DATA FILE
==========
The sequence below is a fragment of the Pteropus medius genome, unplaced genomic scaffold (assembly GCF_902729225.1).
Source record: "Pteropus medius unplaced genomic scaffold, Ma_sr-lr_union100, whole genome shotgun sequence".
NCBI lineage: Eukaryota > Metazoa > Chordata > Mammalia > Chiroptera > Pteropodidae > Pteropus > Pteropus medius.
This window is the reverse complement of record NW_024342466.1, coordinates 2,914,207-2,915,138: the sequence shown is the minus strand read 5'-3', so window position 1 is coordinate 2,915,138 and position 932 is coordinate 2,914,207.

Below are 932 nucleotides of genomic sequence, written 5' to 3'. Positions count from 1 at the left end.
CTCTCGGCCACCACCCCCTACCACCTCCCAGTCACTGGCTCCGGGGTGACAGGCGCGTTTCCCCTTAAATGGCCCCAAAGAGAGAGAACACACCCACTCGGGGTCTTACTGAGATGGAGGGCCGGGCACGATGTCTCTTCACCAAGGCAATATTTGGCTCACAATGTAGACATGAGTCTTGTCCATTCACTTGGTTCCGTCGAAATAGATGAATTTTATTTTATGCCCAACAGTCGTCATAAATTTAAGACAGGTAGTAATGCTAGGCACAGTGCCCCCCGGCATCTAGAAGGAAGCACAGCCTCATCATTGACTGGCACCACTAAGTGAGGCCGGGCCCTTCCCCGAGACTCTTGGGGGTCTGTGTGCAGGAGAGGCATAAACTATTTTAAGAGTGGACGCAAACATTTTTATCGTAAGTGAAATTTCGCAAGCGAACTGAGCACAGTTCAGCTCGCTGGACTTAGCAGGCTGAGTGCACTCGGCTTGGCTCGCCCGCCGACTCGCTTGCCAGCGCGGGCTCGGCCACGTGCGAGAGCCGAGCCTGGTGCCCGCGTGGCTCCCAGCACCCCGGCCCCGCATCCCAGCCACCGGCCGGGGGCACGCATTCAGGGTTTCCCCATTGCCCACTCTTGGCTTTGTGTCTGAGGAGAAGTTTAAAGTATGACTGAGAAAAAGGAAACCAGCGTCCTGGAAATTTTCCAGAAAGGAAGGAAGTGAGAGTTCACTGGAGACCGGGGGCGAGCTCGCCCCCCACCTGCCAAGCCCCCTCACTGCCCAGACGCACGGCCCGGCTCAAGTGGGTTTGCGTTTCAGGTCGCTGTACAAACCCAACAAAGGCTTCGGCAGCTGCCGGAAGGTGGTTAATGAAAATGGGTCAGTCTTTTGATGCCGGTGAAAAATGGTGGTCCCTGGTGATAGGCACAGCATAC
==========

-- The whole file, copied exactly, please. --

The sequence below is a fragment of the Pteropus medius genome, unplaced genomic scaffold (assembly GCF_902729225.1).
Source record: "Pteropus medius unplaced genomic scaffold, Ma_sr-lr_union100, whole genome shotgun sequence".
NCBI lineage: Eukaryota > Metazoa > Chordata > Mammalia > Chiroptera > Pteropodidae > Pteropus > Pteropus medius.
This window is the reverse complement of record NW_024342466.1, coordinates 2,914,207-2,915,138: the sequence shown is the minus strand read 5'-3', so window position 1 is coordinate 2,915,138 and position 932 is coordinate 2,914,207.

Below are 932 nucleotides of genomic sequence, written 5' to 3'. Positions count from 1 at the left end.
CTCTCGGCCACCACCCCCTACCACCTCCCAGTCACTGGCTCCGGGGTGACAGGCGCGTTTCCCCTTAAATGGCCCCAAAGAGAGAGAACACACCCACTCGGGGTCTTACTGAGATGGAGGGCCGGGCACGATGTCTCTTCACCAAGGCAATATTTGGCTCACAATGTAGACATGAGTCTTGTCCATTCACTTGGTTCCGTCGAAATAGATGAATTTTATTTTATGCCCAACAGTCGTCATAAATTTAAGACAGGTAGTAATGCTAGGCACAGTGCCCCCCGGCATCTAGAAGGAAGCACAGCCTCATCATTGACTGGCACCACTAAGTGAGGCCGGGCCCTTCCCCGAGACTCTTGGGGGTCTGTGTGCAGGAGAGGCATAAACTATTTTAAGAGTGGACGCAAACATTTTTATCGTAAGTGAAATTTCGCAAGCGAACTGAGCACAGTTCAGCTCGCTGGACTTAGCAGGCTGAGTGCACTCGGCTTGGCTCGCCCGCCGACTCGCTTGCCAGCGCGGGCTCGGCCACGTGCGAGAGCCGAGCCTGGTGCCCGCGTGGCTCCCAGCACCCCGGCCCCGCATCCCAGCCACCGGCCGGGGGCACGCATTCAGGGTTTCCCCATTGCCCACTCTTGGCTTTGTGTCTGAGGAGAAGTTTAAAGTATGACTGAGAAAAAGGAAACCAGCGTCCTGGAAATTTTCCAGAAAGGAAGGAAGTGAGAGTTCACTGGAGACCGGGGGCGAGCTCGCCCCCCACCTGCCAAGCCCCCTCACTGCCCAGACGCACGGCCCGGCTCAAGTGGGTTTGCGTTTCAGGTCGCTGTACAAACCCAACAAAGGCTTCGGCAGCTGCCGGAAGGTGGTTAATGAAAATGGGTCAGTCTTTTGATGCCGGTGAAAAATGGTGGTCCCTGGTGATAGGCACAGCATAC